Dec. 17, 2018 – The Coalition for Healthcare Communication (CHC) finds the recent proposal to require drug list prices in direct-to-consumer (DTC) television ads “detrimental to the interests of both health providers and patients,” and raises numerous practical and legal concerns to support that position in its official comment filed Dec. 14 with the Centers for Medicare and Medicaid Services (CMS). Comments to the agency were due today.
CHC states in the comment that it “is not opposed to the inclusion of drug prices in advertising per se, but when provided, cost information – just like information on efficacy or safety – must be presented in a manner that is accurate and not misleading.” Indeed, the organization believes that the CMS proposal to include the wholesale acquisition cost (WAC) in pharmaceutical advertising “fails that standard of accuracy.”
The CHC lists the following practical concerns in its comment:
- Although including the WAC of a drug in a television commercial is proposed as a way of promoting the transparency of drug pricing, under current circumstances it actually does NOT aid transparency. The CHC states that when used as the single metric for the cost of a drug to a patient, “the WAC is highly misleading” and cites examples from a recent “Perspectives” article in the New England Journal of Medicine which compare the WAC of certain drugs and the range of prices actually paid by Medicare beneficiaries.
- To include the WAC in a television ad as though that is the price commonly paid by the patient is, in fact, inaccurate and misleading, undermining the stated goal of both the FDA and the pharmaceutical industry. According to the CHC, the CMS proposal would “require manufacturers and their advertising agencies to knowingly include in an advertisement information that is at best misleading, and at worse totally inaccurate.”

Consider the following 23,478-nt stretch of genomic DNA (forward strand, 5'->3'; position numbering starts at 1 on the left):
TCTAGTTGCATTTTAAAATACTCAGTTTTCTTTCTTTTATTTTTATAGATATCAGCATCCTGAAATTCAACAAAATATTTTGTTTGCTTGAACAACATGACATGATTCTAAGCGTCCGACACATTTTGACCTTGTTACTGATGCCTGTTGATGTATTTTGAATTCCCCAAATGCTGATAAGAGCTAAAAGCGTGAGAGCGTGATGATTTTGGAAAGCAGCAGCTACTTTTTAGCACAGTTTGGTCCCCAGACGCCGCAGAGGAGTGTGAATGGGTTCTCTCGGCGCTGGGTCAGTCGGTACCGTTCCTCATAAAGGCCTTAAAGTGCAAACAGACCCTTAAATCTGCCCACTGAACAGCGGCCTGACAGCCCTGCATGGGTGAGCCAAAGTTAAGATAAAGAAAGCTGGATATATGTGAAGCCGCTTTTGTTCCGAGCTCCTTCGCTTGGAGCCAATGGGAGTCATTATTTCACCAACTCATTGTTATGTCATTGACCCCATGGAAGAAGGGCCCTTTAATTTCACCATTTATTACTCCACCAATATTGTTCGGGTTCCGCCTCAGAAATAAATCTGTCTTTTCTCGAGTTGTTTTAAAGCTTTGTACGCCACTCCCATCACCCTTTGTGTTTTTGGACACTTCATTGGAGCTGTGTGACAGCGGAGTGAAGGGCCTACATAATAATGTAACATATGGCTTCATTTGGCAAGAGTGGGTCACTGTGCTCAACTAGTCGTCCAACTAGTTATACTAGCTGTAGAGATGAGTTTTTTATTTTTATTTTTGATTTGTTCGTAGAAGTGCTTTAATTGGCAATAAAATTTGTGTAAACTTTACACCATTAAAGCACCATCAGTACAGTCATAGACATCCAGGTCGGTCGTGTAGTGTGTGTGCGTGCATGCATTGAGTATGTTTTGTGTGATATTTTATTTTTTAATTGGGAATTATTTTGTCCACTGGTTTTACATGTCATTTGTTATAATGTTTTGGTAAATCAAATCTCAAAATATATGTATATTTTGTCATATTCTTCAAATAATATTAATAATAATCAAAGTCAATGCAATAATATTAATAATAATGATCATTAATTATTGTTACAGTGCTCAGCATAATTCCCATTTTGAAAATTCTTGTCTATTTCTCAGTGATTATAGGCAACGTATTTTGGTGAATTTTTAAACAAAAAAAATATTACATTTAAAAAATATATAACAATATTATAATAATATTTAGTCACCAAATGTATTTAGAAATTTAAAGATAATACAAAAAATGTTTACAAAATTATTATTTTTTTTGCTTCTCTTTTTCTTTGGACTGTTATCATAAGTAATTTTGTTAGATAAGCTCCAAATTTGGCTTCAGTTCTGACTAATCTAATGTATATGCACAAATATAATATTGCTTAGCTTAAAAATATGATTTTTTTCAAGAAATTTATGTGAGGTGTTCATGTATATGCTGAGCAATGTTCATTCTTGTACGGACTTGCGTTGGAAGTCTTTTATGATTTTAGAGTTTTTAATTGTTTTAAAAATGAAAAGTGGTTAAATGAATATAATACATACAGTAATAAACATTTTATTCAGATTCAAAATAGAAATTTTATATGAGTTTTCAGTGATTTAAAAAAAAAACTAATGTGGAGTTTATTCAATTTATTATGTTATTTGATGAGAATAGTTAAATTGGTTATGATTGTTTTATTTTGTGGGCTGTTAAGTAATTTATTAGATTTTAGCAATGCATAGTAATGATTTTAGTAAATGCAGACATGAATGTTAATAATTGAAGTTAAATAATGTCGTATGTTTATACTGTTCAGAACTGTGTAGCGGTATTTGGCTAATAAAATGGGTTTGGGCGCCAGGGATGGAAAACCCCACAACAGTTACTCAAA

- The Department of Health and Human Services says the measure is intended to lower drug prices, but the proposal to include WAC in television advertising will not be effective in doing so. “The proposal targets relatively few products,” the comment states, and the prescriber still vets which drug a consumer receives. Also, in the complex drug pricing ecosystem, many other factors affect a company’s decision to lower the WAC.
- To provide a misleading list price is potentially harmful to patients. “There is a real risk that if a television advertisement states a WAC as though it is a reasonable approximation of the price of the drug to the patient, without appropriate context as to what a typical patient would actually be likely to pay, it may simply dissuade the patient from seeking medical care or advice,” the comment states.
- The current proposed rule does not offer patients the information they say they need. The CHC states that “the information that would be provided under this proposal – the WAC – would not be very useful because it does not provide a true picture of a drug’s cost to them.”
- The proposal to arbitrarily insert the WAC — a single metric that does not represent actual cost to a typical patient – into television ads contradicts the important work now underway by industry and the FDA to make DTC advertising simpler and clearer to patients. According to CHC, “the current proposal will instead complicate the messages” in a TV ad and “introduce information that is known, in advance, to be misleading and confusing.”
Regarding legal concerns, the CHC reiterates more than 50 years of legal precedent, under the Central Hudson line of cases, that the burden of proof that a regulation meets the requirements of the First Amendment rests with the government – in other words, the government must have a heightened interest in the proposed regulation and demonstrate that the proposal achieves its ends and is no more restrictive than necessary to meet those ends. “The proposed rule simply fails to meet the First Amendment standard on all these counts,” the comment states.
The CHC also notes that laws that compel speech on the basis of content are presumptively invalid under the First Amendment, and points out that this regulation does not propose similar compelled speech obligations on other parties in the healthcare system, such as hospitals. Further, the comment states that a content-based speech regulation “must, under the First Amendment, be narrowly tailored to serve a compelling state interest.” The CHC also notes in this section of its comment that it joins and fully supports the comments filed by The Advertising Coalition regarding this proposed rule.
“At a conference in Washington, D.C., on Dec. 12, I heard HHS Deputy Secretary Eric Hargen indicate that he sees merit in providing further context beyond the list price of a drug,” noted CHC Executive Director Jon Bigelow. “We hope that HHS will withdraw this proposed regulation and consider other alternatives, such as [the Pharmaceutical Research and Manufacturers of America’s) initiative to provide context about more typical prices paid by patients at websites.”